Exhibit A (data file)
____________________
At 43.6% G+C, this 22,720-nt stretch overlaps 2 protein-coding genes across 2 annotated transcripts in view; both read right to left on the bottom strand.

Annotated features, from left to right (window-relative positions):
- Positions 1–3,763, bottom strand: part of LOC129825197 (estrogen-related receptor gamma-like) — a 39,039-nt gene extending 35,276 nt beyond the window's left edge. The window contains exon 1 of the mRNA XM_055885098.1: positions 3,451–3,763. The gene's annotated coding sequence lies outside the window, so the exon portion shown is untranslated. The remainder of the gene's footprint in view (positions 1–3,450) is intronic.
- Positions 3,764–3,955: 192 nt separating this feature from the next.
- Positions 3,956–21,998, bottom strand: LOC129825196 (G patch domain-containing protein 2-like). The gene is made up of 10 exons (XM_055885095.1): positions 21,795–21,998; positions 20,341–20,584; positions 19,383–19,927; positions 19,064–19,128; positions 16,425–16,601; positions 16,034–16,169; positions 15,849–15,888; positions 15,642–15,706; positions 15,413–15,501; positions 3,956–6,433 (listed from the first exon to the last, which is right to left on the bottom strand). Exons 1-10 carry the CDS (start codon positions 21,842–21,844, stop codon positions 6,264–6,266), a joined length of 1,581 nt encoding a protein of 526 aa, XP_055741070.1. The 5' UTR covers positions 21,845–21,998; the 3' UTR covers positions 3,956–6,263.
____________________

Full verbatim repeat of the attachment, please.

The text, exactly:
At 43.6% G+C, this 22,720-nt stretch overlaps 2 protein-coding genes across 2 annotated transcripts in view; both read right to left on the bottom strand.

Annotated features, from left to right (window-relative positions):
- Positions 1–3,763, bottom strand: part of LOC129825197 (estrogen-related receptor gamma-like) — a 39,039-nt gene extending 35,276 nt beyond the window's left edge. The window contains exon 1 of the mRNA XM_055885098.1: positions 3,451–3,763. The gene's annotated coding sequence lies outside the window, so the exon portion shown is untranslated. The remainder of the gene's footprint in view (positions 1–3,450) is intronic.
- Positions 3,764–3,955: 192 nt separating this feature from the next.
- Positions 3,956–21,998, bottom strand: LOC129825196 (G patch domain-containing protein 2-like). The gene is made up of 10 exons (XM_055885095.1): positions 21,795–21,998; positions 20,341–20,584; positions 19,383–19,927; positions 19,064–19,128; positions 16,425–16,601; positions 16,034–16,169; positions 15,849–15,888; positions 15,642–15,706; positions 15,413–15,501; positions 3,956–6,433 (listed from the first exon to the last, which is right to left on the bottom strand). Exons 1-10 carry the CDS (start codon positions 21,842–21,844, stop codon positions 6,264–6,266), a joined length of 1,581 nt encoding a protein of 526 aa, XP_055741070.1. The 5' UTR covers positions 21,845–21,998; the 3' UTR covers positions 3,956–6,263.